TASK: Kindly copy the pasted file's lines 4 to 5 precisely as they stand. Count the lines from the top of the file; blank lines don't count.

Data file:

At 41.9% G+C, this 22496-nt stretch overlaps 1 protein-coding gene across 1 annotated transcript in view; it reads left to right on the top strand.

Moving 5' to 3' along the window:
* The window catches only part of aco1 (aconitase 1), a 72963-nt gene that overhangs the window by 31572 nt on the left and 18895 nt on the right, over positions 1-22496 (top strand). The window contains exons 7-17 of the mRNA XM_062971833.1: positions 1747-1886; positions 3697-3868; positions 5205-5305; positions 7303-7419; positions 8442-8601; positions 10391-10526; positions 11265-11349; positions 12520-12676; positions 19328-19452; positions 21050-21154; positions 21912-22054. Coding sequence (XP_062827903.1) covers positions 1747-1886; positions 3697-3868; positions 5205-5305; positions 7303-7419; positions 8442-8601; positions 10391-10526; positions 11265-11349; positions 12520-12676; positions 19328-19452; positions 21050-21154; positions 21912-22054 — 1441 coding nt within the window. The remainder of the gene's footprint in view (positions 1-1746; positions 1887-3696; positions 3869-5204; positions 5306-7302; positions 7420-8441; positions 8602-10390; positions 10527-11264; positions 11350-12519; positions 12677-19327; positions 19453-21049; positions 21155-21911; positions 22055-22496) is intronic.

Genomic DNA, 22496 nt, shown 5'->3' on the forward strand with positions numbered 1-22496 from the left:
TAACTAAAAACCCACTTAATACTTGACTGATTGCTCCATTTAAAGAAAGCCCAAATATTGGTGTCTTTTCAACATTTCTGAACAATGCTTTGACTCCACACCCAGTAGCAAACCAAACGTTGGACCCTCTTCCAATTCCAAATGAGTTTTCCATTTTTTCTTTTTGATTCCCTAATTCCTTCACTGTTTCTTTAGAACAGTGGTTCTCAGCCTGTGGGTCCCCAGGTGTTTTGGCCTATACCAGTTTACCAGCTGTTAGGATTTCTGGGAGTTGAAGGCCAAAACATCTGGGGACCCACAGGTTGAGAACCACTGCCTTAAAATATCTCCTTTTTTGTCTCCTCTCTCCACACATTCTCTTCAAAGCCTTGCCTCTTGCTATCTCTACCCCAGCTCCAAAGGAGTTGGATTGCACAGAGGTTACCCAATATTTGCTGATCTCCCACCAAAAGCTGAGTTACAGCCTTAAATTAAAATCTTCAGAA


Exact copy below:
Genomic DNA, 22496 nt, shown 5'->3' on the forward strand with positions numbered 1-22496 from the left:
TAACTAAAAACCCACTTAATACTTGACTGATTGCTCCATTTAAAGAAAGCCCAAATATTGGTGTCTTTTCAACATTTCTGAACAATGCTTTGACTCCACACCCAGTAGCAAACCAAACGTTGGACCCTCTTCCAATTCCAAATGAGTTTTCCATTTTTTCTTTTTGATTCCCTAATTCCTTCACTGTTTCTTTAGAACAGTGGTTCTCAGCCTGTGGGTCCCCAGGTGTTTTGGCCTATACCAGTTTACCAGCTGTTAGGATTTCTGGGAGTTGAAGGCCAAAACATCTGGGGACCCACAGGTTGAGAACCACTGCCTTAAAATATCTCCTTTTTTGTCTCCTCTCTCCACACATTCTCTTCAAAGCCTTGCCTCTTGCTATCTCTACCCCAGCTCCAAAGGAGTTGGATTGCACAGAGGTTACCCAATATTTGCTGATCTCCCACCAAAAGCTGAGTTACAGCCTTAAATTAAAATCTTCAGAA